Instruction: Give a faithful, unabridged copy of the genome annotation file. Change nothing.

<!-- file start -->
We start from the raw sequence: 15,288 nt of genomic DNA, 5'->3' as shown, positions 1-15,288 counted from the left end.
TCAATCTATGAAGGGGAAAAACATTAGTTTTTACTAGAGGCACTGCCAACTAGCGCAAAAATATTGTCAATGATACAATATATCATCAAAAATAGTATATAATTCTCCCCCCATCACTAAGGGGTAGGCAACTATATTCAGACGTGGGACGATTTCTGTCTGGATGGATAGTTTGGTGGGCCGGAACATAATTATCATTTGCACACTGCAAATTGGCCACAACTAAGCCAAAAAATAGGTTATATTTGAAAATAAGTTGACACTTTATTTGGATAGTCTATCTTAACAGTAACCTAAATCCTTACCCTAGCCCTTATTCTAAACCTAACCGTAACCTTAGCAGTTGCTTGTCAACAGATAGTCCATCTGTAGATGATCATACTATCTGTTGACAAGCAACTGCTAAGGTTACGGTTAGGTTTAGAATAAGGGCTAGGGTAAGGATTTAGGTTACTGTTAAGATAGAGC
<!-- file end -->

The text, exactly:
We start from the raw sequence: 15,288 nt of genomic DNA, 5'->3' as shown, positions 1-15,288 counted from the left end.
TCAATCTATGAAGGGGAAAAACATTAGTTTTTACTAGAGGCACTGCCAACTAGCGCAAAAATATTGTCAATGATACAATATATCATCAAAAATAGTATATAATTCTCCCCCCATCACTAAGGGGTAGGCAACTATATTCAGACGTGGGACGATTTCTGTCTGGATGGATAGTTTGGTGGGCCGGAACATAATTATCATTTGCACACTGCAAATTGGCCACAACTAAGCCAAAAAATAGGTTATATTTGAAAATAAGTTGACACTTTATTTGGATAGTCTATCTTAACAGTAACCTAAATCCTTACCCTAGCCCTTATTCTAAACCTAACCGTAACCTTAGCAGTTGCTTGTCAACAGATAGTCCATCTGTAGATGATCATACTATCTGTTGACAAGCAACTGCTAAGGTTACGGTTAGGTTTAGAATAAGGGCTAGGGTAAGGATTTAGGTTACTGTTAAGATAGAGC